- Make a data book and write the plants you see, as well as when you discovered them – This will prove to be very useful for you and much more valuable than field guides that state blooming times. Your personal datebook can assist you throughout the year once you begin recording so you have something you can look back on where you reside.
- Document what you discover in detail – Describe a pressed plant and insert an entry in a journal. Writing plant details, and adding their photos and the like, will assist you in properly identifying plants and decrease your margin of error.
- Unexpected Discoveries – Plants you identify in the wilderness will not always be available for sale at the store. If you are a true explorer though, you would be able to see interesting greens inside certain markets you possibly never saw before in your area.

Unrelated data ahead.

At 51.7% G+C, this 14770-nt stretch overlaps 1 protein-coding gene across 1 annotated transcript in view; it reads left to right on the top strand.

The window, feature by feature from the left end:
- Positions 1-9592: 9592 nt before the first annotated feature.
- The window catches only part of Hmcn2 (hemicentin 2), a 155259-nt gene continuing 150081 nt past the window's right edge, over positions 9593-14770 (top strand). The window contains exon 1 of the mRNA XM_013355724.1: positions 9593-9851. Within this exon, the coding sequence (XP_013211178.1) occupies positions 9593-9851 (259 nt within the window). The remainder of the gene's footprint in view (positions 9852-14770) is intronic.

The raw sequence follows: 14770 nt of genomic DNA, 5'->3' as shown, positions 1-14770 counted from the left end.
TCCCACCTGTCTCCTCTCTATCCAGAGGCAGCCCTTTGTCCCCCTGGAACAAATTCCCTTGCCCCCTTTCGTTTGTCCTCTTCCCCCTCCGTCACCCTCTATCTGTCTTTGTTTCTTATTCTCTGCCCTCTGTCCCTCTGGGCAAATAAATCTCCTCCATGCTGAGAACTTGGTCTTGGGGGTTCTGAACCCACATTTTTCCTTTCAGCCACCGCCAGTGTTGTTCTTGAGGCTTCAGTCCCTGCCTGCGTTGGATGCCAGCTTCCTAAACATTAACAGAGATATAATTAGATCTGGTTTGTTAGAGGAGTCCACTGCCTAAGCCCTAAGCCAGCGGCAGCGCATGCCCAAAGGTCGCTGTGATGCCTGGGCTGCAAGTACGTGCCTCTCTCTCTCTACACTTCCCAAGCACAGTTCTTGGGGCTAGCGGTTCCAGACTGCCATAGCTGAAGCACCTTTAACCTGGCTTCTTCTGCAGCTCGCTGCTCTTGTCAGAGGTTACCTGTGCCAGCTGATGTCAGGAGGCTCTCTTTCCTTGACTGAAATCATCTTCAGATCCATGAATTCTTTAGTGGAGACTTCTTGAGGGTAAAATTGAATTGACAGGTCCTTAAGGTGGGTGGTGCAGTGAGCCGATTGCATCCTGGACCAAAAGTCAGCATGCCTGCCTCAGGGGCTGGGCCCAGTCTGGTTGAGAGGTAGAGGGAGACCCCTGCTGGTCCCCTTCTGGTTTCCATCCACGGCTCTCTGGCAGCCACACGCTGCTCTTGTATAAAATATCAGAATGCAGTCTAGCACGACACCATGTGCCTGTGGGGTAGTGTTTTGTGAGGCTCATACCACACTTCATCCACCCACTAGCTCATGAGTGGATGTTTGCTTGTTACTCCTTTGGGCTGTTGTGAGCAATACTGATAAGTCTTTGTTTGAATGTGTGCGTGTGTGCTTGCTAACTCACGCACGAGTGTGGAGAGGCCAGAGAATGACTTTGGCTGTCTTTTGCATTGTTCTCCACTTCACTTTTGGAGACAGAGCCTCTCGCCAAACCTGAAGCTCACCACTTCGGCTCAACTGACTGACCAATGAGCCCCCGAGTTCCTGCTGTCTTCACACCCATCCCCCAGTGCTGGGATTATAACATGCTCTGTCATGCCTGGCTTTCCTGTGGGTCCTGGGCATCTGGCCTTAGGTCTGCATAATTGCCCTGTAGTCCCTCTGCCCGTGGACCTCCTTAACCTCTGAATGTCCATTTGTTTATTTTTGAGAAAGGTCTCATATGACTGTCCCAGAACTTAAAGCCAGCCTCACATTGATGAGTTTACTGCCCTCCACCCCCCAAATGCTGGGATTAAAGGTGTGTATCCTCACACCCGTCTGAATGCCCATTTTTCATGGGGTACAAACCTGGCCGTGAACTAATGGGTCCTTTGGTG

- Look at the berries’ shape – There are certain fruits that are impossible to confuse for anything else. For example, bananas have a unique shape that even while they are red and little instead of yellow and large, people are able to correctly identify them. The same thing goes for apples and pineapples. However, it is tougher to be as confident when it comes to berries. Not every red berry you see is going to be a cherry; just like not every blue berry you see is going to be a blueberry. Some fruits can be identified without breaking a sweat while others that exist in the wild might take you a while.